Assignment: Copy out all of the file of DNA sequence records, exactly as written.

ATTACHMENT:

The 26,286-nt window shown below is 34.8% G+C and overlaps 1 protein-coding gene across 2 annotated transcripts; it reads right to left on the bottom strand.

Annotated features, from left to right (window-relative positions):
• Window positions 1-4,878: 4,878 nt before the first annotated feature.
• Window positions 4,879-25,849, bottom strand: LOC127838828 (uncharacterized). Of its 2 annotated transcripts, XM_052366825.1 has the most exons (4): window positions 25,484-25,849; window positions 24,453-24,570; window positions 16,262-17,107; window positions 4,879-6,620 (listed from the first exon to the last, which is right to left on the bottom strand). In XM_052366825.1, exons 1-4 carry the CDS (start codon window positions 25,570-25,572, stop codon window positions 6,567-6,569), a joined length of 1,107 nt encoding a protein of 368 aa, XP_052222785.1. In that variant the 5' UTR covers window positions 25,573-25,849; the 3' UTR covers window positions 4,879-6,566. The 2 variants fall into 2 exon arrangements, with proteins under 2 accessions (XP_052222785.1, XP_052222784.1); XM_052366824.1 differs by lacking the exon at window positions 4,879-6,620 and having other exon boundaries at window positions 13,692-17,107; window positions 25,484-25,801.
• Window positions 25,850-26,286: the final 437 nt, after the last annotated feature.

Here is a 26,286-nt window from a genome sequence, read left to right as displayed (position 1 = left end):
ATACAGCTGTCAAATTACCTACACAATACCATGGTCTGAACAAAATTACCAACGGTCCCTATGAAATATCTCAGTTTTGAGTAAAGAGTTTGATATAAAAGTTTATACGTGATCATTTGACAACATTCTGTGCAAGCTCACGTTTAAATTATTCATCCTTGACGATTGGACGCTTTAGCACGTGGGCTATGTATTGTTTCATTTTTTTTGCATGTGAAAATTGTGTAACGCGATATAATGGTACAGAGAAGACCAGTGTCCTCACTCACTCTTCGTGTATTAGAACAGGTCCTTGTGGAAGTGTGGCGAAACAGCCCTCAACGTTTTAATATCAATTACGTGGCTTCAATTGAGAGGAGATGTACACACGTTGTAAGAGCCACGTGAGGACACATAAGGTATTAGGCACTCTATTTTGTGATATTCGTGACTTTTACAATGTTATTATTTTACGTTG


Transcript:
The 26,286-nt window shown below is 34.8% G+C and overlaps 1 protein-coding gene across 2 annotated transcripts; it reads right to left on the bottom strand.

Annotated features, from left to right (window-relative positions):
• Window positions 1-4,878: 4,878 nt before the first annotated feature.
• Window positions 4,879-25,849, bottom strand: LOC127838828 (uncharacterized). Of its 2 annotated transcripts, XM_052366825.1 has the most exons (4): window positions 25,484-25,849; window positions 24,453-24,570; window positions 16,262-17,107; window positions 4,879-6,620 (listed from the first exon to the last, which is right to left on the bottom strand). In XM_052366825.1, exons 1-4 carry the CDS (start codon window positions 25,570-25,572, stop codon window positions 6,567-6,569), a joined length of 1,107 nt encoding a protein of 368 aa, XP_052222785.1. In that variant the 5' UTR covers window positions 25,573-25,849; the 3' UTR covers window positions 4,879-6,566. The 2 variants fall into 2 exon arrangements, with proteins under 2 accessions (XP_052222785.1, XP_052222784.1); XM_052366824.1 differs by lacking the exon at window positions 4,879-6,620 and having other exon boundaries at window positions 13,692-17,107; window positions 25,484-25,801.
• Window positions 25,850-26,286: the final 437 nt, after the last annotated feature.

Here is a 26,286-nt window from a genome sequence, read left to right as displayed (position 1 = left end):
ATACAGCTGTCAAATTACCTACACAATACCATGGTCTGAACAAAATTACCAACGGTCCCTATGAAATATCTCAGTTTTGAGTAAAGAGTTTGATATAAAAGTTTATACGTGATCATTTGACAACATTCTGTGCAAGCTCACGTTTAAATTATTCATCCTTGACGATTGGACGCTTTAGCACGTGGGCTATGTATTGTTTCATTTTTTTTGCATGTGAAAATTGTGTAACGCGATATAATGGTACAGAGAAGACCAGTGTCCTCACTCACTCTTCGTGTATTAGAACAGGTCCTTGTGGAAGTGTGGCGAAACAGCCCTCAACGTTTTAATATCAATTACGTGGCTTCAATTGAGAGGAGATGTACACACGTTGTAAGAGCCACGTGAGGACACATAAGGTATTAGGCACTCTATTTTGTGATATTCGTGACTTTTACAATGTTATTATTTTACGTTG